workload là gì

The term workload can refer to tướng several different yet related entities.

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An amount of labor[edit]

An old definition refers to tướng workload as the amount of work an individual has to tướng tự.[1] There is a distinction between the actual amount of work and the individual's perception of the workload. [1] To distinguish the two types, the term 'mental workload' (MWL) is often preferred, clearly indicating the latter type, which refers to tướng the workload experienced by a human, regardless of the task's difficulty. This is because the same underlying task might generate two distinct mental responses and experiences, thus, different cognitive load amounts, even if executed by the same person. Many definitions of mental workload have been proposed in the years.[2] A more recent and operational definition is that "Mental workload (MWL) represents the degree of activation of a finite pool of resources, limited in capacity, while cognitively processing a primary task over time, mediated by external stochastic environmental and situational factors, as well as affected by definite internal characteristics of a human operator, for coping with static task demands, by devoted effort and attention".[2] This definition has emerged from a systematic review of the construct of mental workload by analysing many published research works and all the ad-hoc definitions that have emerged in the last 60 years. It has also been influenced by the Multiple Resource Theory, described below, and the notion of human, multiple resources. [3]

The assessment of operator workload has a strong impact on new human-machine systems design. By evaluating operator workload during the design of a new system, or iteration of an existing system, problems such as workload bottlenecks and overload can be identified. As the human operator is a central part of a human-machine system, correcting these problems is necessary to tướng operate safe and efficient systems. An operating budget may include estimates of the expected workload for a specific activity.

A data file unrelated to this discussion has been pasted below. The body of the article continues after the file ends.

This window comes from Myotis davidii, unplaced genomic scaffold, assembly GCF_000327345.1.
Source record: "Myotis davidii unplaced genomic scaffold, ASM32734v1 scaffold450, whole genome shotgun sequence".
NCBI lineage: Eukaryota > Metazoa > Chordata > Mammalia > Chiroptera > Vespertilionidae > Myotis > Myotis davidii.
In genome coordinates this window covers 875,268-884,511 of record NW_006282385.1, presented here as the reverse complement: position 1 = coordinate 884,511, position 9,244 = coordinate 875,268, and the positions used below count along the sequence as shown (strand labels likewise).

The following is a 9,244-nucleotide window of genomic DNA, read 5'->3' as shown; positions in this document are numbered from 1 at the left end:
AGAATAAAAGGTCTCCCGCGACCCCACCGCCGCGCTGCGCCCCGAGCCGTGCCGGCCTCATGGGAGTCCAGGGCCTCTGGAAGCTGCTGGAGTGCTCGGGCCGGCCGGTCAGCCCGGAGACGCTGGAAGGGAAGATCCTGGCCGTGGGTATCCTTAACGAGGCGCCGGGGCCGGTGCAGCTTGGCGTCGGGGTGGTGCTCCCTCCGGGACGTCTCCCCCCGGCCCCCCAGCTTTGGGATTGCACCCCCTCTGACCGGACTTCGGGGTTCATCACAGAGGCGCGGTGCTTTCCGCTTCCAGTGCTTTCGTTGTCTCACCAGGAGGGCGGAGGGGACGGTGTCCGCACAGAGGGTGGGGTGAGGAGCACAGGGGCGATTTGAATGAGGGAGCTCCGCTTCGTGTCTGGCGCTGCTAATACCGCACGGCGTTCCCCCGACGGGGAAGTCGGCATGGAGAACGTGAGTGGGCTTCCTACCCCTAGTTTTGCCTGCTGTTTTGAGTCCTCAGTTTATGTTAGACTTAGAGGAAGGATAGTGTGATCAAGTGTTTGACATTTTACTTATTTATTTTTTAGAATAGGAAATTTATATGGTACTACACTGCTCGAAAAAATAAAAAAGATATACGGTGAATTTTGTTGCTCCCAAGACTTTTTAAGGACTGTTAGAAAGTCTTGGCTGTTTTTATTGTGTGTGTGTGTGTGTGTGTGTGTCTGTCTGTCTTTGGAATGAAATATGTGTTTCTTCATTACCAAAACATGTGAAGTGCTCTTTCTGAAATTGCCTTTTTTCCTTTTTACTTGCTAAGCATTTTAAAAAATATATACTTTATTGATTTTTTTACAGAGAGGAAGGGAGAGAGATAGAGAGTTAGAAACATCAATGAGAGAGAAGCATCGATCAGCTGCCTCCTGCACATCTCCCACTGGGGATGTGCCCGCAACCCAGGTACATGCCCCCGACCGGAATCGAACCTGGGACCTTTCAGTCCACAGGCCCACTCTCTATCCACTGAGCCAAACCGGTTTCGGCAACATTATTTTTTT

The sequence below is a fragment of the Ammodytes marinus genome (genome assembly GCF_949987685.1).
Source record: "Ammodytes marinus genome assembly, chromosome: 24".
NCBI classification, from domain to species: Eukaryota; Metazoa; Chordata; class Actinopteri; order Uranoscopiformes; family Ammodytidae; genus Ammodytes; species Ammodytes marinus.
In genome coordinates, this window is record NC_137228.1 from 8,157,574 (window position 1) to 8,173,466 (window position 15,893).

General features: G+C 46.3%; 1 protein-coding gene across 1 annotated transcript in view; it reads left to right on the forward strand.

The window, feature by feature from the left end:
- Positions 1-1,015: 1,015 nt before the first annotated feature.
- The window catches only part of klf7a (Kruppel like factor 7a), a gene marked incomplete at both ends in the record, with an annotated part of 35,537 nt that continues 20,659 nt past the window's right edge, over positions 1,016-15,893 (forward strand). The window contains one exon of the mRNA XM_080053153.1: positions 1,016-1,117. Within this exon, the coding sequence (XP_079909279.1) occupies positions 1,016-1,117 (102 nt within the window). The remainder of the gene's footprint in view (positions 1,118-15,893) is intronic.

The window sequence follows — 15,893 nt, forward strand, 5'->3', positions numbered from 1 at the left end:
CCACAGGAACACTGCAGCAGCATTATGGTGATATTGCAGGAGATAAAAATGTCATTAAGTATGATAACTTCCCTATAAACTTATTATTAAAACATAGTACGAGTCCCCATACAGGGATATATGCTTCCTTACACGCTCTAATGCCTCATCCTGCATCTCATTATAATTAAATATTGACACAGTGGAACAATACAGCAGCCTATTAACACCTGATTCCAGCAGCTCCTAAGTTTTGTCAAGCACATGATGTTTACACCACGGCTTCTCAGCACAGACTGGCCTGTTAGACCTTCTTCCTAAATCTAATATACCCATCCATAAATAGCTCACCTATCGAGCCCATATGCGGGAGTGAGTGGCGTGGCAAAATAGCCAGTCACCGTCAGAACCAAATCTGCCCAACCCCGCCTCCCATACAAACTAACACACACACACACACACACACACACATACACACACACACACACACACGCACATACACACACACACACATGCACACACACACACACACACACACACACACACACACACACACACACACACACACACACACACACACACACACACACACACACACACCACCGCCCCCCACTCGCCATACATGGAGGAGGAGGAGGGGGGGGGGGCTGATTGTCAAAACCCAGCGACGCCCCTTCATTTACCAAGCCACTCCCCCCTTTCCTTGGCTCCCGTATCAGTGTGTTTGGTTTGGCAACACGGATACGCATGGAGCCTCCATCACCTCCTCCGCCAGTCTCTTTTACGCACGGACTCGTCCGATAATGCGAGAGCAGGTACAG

'Workload' or 'cognitive load' is often confused with 'cognitive load theory'. The latter is referred to tướng as the actual construct of Cognitive Load (CL), or mental workload (MWL). In contrast, the former is referred to tướng a specific cognitivist learning theory within the larger field of pedagogy and instructional design.

Quantified effort[edit]

Workload can also refer to tướng the total energy output of a system, particularly of a person or animal performing a strenuous task over time. One particular application of this is weight lifting/weights training, where both anecdotal evidence and scientific research have shown that it is the total "workload" that is important to tướng muscle growth, as opposed to tướng just the load, just the volume, or "time under tension". In these and related uses, "workload" can be broken up into "work+load", referring to tướng the work done with a given load. In terms of weights training, the "load" refers to tướng the heaviness of the weight being lifted (20 kg is a more significant load phàn nàn 10 kg), and "work" refers to tướng the volume, or the total number of reps and sets done with that weight (20 reps are more work phàn nàn ten reps, but two sets of 10 reps are the same work as 1 mix of đôi mươi reps, its just that the human toàn thân cannot tự 20reps of heavy weight without a rest, so sánh its best to tướng think of 2x10 as being đôi mươi reps, with a rest in the middle).